Picking up the thematic threads left hanging at the end of The Dark Knight, the Nolans show us that the uneasy compromise of image over truth has provided a temporary victory in the battle against chaos- but the consequences of the choice have taken their toll on our champions of justice, and the complacency of peace has led to its own form of disorder.  A widening gap between wealth and poverty breeds anger among the citizens, while the prosperous civic authorities seem too interested in self-congratulation and self-promotion to pay attention to the signs of danger approaching from without and within; but nevertheless, despite this uncomfortably topical political situation, when disaster strikes it is the result of a long-forgotten threat which has been festering unnoticed all along.  Bane and his plot represent the shadows of the past, deferred but not defeated, a pattern of destruction that has risen repeatedly throughout history; Gotham’s blissfully false sense of security and its unheeded civil unrest have merely provided a smokescreen for the incursion.  The only chance for averting the impending doom lies in facing the truth, taking responsibility, and working together for a common good which outweighs all considerations of ideology or principle.  Contrary to the commentary of some who have seen The Dark Knight Rises as a conservative polemic against the “Occupy” movement (due to the fact that Bane disguises his takeover of Gotham and subsequent reign of terror as a “people’s revolution”), the film in fact hinges, like its predecessor, on the idea that blind pursuit of self-interest is the real root of the problem, and that it is only through a desire to help each other that we can reclaim the power to conquer the enemies that threaten all of us together; the arrogance of the wealthy and the anger of the poor are both used by Bane as the instruments of his rise to dominion, and his defeat can only be brought about by the protagonists’ willingness to sacrifice everything they hold dear for the sake of others.  It’s also worth taking note of another factor which contributes significantly to the threat to Gotham’s future- the seeking of revenge for old wrongs, and worse yet, revenge against an entire population for the actions of a single man.  This is a powerful reminder of a principle very much at work in the world today, and one which has perpetuated the cycle of bloodshed from the most ancient of times.  Further than that, the film suggests through the telling parallels it draws that by ignoring the lessons of the past we are doomed to re-enact a historical cycle that has brought down one civilization after another; in other words, if we don’t learn from history, we can only become history.  To paraphrase an echo from the film which began the trilogy, we fall in order to learn how to get back up; but once we are on our feet again, we must always remember how we fell in the first place- after all, as more than one important character realizes before the end of The Dark Knight Rises, a fresh start is no good at all if you’re not willing to change the way you do things.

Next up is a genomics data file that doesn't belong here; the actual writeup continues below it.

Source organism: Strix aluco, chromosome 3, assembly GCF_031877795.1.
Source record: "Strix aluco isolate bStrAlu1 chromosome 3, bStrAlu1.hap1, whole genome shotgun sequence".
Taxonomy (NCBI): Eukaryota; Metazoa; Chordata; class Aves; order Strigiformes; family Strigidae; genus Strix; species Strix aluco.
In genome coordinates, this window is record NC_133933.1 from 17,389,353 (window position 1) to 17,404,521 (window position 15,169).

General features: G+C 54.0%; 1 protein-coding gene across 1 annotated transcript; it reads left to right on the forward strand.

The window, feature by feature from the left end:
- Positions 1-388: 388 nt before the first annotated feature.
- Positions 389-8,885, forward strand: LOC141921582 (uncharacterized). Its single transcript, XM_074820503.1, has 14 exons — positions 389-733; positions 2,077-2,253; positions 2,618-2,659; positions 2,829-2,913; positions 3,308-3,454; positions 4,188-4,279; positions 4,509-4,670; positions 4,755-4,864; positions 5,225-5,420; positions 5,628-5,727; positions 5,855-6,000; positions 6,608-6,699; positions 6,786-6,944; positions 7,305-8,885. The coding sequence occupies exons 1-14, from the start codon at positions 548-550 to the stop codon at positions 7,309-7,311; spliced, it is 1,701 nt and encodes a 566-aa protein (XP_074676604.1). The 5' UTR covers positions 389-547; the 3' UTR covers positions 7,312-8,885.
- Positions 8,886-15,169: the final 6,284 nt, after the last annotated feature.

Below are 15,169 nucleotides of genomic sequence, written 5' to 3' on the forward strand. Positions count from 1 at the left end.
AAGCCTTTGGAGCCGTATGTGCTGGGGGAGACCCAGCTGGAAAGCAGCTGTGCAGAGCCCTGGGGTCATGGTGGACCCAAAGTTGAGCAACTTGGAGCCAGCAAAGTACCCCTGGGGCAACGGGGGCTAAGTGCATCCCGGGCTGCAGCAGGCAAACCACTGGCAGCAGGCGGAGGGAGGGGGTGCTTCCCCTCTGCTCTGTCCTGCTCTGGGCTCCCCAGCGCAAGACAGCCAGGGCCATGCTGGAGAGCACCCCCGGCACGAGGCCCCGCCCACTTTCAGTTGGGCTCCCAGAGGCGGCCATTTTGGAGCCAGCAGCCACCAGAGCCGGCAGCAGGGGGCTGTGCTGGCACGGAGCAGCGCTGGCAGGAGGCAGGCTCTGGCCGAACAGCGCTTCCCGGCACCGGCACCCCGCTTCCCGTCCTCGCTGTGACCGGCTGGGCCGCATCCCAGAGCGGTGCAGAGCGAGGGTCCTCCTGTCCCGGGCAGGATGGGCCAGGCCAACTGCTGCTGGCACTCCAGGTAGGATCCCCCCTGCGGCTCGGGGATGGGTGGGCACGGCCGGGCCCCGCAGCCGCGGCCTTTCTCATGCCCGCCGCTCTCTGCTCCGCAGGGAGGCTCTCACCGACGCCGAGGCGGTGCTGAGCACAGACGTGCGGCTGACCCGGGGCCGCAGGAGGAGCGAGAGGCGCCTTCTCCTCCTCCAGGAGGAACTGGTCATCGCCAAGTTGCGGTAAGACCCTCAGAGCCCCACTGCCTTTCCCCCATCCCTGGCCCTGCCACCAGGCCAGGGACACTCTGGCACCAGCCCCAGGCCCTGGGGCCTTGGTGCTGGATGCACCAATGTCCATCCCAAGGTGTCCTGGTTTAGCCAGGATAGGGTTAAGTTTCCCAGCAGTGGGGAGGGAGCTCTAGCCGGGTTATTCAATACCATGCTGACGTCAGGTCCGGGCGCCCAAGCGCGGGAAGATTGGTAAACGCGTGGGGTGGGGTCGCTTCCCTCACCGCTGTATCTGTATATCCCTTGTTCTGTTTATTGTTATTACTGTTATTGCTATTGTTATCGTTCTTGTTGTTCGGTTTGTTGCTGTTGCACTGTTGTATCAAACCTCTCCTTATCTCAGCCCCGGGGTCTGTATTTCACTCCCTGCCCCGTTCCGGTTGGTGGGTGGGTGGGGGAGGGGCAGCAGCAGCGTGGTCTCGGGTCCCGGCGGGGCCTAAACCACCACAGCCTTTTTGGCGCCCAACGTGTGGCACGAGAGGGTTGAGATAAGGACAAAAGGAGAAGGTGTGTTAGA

Once more, in writing about Nolan’s Batman cycle, I find myself reveling in the complexities of its themes and making new realizations as I ponder how to express them here.  In the end, however, these films- each one of them, in their own distinctive way- speak for themselves.  With his final chapter, this gifted director has once again created a movie which stands firmly on its own merits, building an epic structure on its own individual themes, while maintaining and bringing to fruition the elements of the entire trilogy.  He does it in his characteristically detailed style, full of arresting visuals, fluid camera work, spectacular action sequences, and intimate moments of unexpected emotional power.  He gives full deference to the importance of character while simultaneously driving the complex plot at full speed, juggles themes within themes while devoting every moment of screen time to the progression of the story, and manages a sweeping social and political allegory in the midst of an explosive action fantasy.  There may be those who quibble about his motives, or who take exception to his re-interpretation of the iconic characters and conceits of the Batman premise, but such concerns are, quite frankly, moot in the scope of what he has accomplished here.  The Dark Knight Rises is the final proof, if more were needed, that Christopher Nolan has done what no other director has done before him: transcended the “comic book” genre to create an intelligent, mature and wholly sophisticated series of films that is worthy to stand with the great socially significant films of our time- more worthy, in fact, than most of the self-consciously highbrow self-styled “art” films that Hollywood tries to pass off around awards season.  For this (though he is not likely to win any of those awards himself- the stigma against this kind of fantasy content still seems too strong for that), he deserves all the accolades he has received so far, as well as the satisfaction of his phenomenal box office success.